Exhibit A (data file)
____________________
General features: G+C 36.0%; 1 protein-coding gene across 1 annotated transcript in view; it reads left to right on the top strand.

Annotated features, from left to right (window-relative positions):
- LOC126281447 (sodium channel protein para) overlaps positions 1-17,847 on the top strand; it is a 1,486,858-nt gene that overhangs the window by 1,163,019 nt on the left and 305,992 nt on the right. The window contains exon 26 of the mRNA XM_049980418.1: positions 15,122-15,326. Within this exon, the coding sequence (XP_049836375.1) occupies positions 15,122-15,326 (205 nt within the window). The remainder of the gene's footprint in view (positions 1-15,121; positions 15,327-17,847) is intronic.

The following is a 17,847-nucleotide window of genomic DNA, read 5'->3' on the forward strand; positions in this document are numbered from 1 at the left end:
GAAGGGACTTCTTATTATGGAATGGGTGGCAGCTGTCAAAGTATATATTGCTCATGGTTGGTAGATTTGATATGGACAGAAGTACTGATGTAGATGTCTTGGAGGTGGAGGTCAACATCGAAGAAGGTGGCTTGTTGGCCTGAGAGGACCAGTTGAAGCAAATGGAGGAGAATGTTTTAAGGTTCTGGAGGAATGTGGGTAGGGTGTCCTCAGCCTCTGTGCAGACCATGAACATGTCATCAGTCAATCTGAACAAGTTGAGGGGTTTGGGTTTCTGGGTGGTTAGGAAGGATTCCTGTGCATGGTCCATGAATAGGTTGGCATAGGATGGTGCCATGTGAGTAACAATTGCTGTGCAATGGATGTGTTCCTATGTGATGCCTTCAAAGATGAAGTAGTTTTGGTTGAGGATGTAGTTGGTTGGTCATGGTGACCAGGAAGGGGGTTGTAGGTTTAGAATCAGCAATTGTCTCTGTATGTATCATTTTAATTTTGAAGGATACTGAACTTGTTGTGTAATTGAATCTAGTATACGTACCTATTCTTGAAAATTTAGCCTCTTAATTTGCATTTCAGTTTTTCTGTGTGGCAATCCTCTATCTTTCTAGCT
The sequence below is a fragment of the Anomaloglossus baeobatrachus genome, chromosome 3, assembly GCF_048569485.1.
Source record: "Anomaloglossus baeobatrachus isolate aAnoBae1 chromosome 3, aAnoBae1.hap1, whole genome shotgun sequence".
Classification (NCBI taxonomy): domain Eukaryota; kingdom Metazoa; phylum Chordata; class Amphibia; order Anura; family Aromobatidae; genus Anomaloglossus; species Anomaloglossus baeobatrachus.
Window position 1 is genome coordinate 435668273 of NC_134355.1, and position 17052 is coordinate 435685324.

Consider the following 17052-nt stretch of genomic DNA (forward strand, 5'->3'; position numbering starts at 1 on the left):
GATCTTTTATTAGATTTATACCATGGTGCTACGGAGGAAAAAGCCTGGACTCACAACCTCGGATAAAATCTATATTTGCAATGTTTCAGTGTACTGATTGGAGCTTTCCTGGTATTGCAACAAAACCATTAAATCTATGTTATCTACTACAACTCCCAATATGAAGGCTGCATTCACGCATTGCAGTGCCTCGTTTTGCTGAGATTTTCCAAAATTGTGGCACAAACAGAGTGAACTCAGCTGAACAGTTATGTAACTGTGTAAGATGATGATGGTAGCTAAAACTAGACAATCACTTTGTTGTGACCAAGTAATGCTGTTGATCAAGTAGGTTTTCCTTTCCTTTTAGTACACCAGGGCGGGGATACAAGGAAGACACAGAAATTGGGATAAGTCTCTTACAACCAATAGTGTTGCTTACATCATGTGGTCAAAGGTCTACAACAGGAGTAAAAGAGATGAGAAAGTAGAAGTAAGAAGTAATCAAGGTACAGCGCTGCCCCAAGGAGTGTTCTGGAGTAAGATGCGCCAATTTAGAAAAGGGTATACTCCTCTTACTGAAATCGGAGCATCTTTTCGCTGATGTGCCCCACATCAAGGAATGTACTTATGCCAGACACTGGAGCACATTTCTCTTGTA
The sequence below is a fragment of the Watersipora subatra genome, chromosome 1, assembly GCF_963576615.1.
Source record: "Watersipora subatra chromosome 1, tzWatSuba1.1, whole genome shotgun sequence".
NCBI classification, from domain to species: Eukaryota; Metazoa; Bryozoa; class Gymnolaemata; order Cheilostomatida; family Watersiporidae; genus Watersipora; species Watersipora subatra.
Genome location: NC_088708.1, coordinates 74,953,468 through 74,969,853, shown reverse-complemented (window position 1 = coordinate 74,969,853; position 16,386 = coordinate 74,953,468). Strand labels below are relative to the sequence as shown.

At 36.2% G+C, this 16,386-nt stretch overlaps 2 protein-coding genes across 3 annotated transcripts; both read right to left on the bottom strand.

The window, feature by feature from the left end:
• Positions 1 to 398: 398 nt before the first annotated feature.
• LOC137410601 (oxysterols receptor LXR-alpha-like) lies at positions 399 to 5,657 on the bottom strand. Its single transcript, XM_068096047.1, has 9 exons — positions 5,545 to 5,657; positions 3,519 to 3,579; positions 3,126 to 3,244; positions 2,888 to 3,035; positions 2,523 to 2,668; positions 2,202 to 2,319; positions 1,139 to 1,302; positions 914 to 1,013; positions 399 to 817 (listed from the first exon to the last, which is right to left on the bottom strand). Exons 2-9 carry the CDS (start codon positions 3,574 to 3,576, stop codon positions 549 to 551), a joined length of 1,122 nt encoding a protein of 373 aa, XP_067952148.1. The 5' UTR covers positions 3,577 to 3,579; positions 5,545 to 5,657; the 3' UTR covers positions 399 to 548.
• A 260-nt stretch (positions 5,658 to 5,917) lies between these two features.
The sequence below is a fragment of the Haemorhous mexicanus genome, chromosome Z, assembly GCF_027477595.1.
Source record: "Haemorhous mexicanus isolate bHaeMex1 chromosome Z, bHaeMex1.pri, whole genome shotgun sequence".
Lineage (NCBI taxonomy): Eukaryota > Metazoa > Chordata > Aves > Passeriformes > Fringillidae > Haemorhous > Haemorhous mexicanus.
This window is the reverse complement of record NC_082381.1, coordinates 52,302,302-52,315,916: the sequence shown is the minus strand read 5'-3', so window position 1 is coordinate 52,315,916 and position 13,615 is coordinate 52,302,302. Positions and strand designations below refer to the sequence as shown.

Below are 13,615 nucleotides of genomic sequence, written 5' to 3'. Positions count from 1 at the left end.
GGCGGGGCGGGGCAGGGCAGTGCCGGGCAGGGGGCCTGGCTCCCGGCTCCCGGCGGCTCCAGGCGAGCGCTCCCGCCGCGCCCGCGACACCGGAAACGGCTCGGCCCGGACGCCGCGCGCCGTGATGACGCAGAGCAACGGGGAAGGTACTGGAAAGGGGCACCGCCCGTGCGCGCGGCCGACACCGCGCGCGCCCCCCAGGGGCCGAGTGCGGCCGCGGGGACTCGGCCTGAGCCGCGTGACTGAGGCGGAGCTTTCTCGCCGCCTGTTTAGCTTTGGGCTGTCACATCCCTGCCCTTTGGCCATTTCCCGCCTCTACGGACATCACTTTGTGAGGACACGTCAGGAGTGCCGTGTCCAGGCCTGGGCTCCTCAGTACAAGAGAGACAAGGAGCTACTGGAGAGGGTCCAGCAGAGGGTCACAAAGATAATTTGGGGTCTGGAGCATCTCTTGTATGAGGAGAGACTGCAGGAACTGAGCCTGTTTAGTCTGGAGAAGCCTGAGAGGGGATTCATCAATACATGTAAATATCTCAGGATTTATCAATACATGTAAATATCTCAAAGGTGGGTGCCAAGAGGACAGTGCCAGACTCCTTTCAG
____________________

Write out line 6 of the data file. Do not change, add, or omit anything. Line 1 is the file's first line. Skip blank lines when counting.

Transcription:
The sequence below is a fragment of the Anomaloglossus baeobatrachus genome, chromosome 3, assembly GCF_048569485.1.